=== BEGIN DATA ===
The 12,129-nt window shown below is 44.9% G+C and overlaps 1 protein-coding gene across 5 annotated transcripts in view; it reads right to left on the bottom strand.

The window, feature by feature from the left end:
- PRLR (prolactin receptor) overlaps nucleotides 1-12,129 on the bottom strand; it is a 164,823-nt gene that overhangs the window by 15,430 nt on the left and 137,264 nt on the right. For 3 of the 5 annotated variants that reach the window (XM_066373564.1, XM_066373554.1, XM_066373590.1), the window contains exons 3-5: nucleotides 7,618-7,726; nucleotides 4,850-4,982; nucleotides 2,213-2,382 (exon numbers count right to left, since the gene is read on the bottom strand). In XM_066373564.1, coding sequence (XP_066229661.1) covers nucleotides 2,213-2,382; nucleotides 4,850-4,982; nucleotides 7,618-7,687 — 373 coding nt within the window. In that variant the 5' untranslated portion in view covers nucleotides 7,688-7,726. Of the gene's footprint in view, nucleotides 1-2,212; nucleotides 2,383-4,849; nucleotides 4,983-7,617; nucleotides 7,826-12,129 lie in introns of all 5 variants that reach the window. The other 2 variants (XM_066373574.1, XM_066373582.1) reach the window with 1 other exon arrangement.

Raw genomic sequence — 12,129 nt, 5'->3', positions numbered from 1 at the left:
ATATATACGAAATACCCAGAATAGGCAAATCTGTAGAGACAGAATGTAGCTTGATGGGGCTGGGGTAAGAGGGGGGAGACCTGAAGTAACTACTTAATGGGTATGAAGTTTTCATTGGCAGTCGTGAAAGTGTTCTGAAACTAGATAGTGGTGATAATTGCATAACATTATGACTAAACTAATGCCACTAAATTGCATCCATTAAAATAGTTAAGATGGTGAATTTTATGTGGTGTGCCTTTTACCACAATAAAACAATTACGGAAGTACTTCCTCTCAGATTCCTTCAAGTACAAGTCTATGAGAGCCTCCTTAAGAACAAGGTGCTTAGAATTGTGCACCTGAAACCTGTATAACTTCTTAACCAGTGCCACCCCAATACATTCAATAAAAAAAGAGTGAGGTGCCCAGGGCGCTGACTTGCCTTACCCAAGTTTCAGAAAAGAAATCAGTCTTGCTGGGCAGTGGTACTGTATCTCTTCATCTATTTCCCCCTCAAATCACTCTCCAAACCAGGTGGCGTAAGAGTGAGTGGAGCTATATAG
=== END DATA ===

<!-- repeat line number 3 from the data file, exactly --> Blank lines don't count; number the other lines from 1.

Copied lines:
- PRLR (prolactin receptor) overlaps nucleotides 1-12,129 on the bottom strand; it is a 164,823-nt gene that overhangs the window by 15,430 nt on the left and 137,264 nt on the right. For 3 of the 5 annotated variants that reach the window (XM_066373564.1, XM_066373554.1, XM_066373590.1), the window contains exons 3-5: nucleotides 7,618-7,726; nucleotides 4,850-4,982; nucleotides 2,213-2,382 (exon numbers count right to left, since the gene is read on the bottom strand). In XM_066373564.1, coding sequence (XP_066229661.1) covers nucleotides 2,213-2,382; nucleotides 4,850-4,982; nucleotides 7,618-7,687 — 373 coding nt within the window. In that variant the 5' untranslated portion in view covers nucleotides 7,688-7,726. Of the gene's footprint in view, nucleotides 1-2,212; nucleotides 2,383-4,849; nucleotides 4,983-7,617; nucleotides 7,826-12,129 lie in introns of all 5 variants that reach the window. The other 2 variants (XM_066373574.1, XM_066373582.1) reach the window with 1 other exon arrangement.